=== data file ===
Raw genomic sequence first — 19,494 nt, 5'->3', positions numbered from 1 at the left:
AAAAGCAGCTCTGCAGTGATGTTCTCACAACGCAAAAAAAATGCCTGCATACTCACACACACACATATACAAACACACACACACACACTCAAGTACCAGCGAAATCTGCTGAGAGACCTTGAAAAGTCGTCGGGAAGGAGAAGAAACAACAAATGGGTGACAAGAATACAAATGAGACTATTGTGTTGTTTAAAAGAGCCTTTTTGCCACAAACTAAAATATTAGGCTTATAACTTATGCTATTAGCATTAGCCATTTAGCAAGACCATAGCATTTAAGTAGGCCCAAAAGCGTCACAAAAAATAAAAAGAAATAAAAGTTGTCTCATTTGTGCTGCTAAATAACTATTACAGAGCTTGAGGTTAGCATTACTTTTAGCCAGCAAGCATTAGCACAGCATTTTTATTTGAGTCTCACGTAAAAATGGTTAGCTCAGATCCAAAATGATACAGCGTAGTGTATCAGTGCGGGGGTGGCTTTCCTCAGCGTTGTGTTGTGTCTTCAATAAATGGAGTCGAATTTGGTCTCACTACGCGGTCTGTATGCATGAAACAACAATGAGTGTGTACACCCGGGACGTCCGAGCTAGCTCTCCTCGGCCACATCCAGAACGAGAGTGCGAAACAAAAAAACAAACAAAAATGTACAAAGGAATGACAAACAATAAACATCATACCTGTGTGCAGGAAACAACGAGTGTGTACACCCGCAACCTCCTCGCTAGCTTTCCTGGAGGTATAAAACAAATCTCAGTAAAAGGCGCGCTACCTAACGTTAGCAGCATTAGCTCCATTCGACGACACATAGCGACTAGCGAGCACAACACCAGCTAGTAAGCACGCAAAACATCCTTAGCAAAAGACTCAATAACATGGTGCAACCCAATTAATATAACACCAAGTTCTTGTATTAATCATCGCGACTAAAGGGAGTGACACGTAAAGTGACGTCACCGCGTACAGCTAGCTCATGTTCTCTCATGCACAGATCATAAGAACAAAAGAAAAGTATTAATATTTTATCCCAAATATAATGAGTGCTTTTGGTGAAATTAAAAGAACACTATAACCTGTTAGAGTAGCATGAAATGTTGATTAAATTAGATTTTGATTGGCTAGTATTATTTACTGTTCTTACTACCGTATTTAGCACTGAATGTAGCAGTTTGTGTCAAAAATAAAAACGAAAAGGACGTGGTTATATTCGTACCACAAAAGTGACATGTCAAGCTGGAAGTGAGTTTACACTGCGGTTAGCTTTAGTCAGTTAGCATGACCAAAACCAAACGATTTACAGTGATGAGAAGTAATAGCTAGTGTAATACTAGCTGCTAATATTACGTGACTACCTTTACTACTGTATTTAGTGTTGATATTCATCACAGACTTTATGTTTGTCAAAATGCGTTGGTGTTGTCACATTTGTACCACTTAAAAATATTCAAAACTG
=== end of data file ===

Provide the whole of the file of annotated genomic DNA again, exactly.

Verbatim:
Raw genomic sequence first — 19,494 nt, 5'->3', positions numbered from 1 at the left:
AAAAGCAGCTCTGCAGTGATGTTCTCACAACGCAAAAAAAATGCCTGCATACTCACACACACACATATACAAACACACACACACACACTCAAGTACCAGCGAAATCTGCTGAGAGACCTTGAAAAGTCGTCGGGAAGGAGAAGAAACAACAAATGGGTGACAAGAATACAAATGAGACTATTGTGTTGTTTAAAAGAGCCTTTTTGCCACAAACTAAAATATTAGGCTTATAACTTATGCTATTAGCATTAGCCATTTAGCAAGACCATAGCATTTAAGTAGGCCCAAAAGCGTCACAAAAAATAAAAAGAAATAAAAGTTGTCTCATTTGTGCTGCTAAATAACTATTACAGAGCTTGAGGTTAGCATTACTTTTAGCCAGCAAGCATTAGCACAGCATTTTTATTTGAGTCTCACGTAAAAATGGTTAGCTCAGATCCAAAATGATACAGCGTAGTGTATCAGTGCGGGGGTGGCTTTCCTCAGCGTTGTGTTGTGTCTTCAATAAATGGAGTCGAATTTGGTCTCACTACGCGGTCTGTATGCATGAAACAACAATGAGTGTGTACACCCGGGACGTCCGAGCTAGCTCTCCTCGGCCACATCCAGAACGAGAGTGCGAAACAAAAAAACAAACAAAAATGTACAAAGGAATGACAAACAATAAACATCATACCTGTGTGCAGGAAACAACGAGTGTGTACACCCGCAACCTCCTCGCTAGCTTTCCTGGAGGTATAAAACAAATCTCAGTAAAAGGCGCGCTACCTAACGTTAGCAGCATTAGCTCCATTCGACGACACATAGCGACTAGCGAGCACAACACCAGCTAGTAAGCACGCAAAACATCCTTAGCAAAAGACTCAATAACATGGTGCAACCCAATTAATATAACACCAAGTTCTTGTATTAATCATCGCGACTAAAGGGAGTGACACGTAAAGTGACGTCACCGCGTACAGCTAGCTCATGTTCTCTCATGCACAGATCATAAGAACAAAAGAAAAGTATTAATATTTTATCCCAAATATAATGAGTGCTTTTGGTGAAATTAAAAGAACACTATAACCTGTTAGAGTAGCATGAAATGTTGATTAAATTAGATTTTGATTGGCTAGTATTATTTACTGTTCTTACTACCGTATTTAGCACTGAATGTAGCAGTTTGTGTCAAAAATAAAAACGAAAAGGACGTGGTTATATTCGTACCACAAAAGTGACATGTCAAGCTGGAAGTGAGTTTACACTGCGGTTAGCTTTAGTCAGTTAGCATGACCAAAACCAAACGATTTACAGTGATGAGAAGTAATAGCTAGTGTAATACTAGCTGCTAATATTACGTGACTACCTTTACTACTGTATTTAGTGTTGATATTCATCACAGACTTTATGTTTGTCAAAATGCGTTGGTGTTGTCACATTTGTACCACTTAAAAATATTCAAAACTG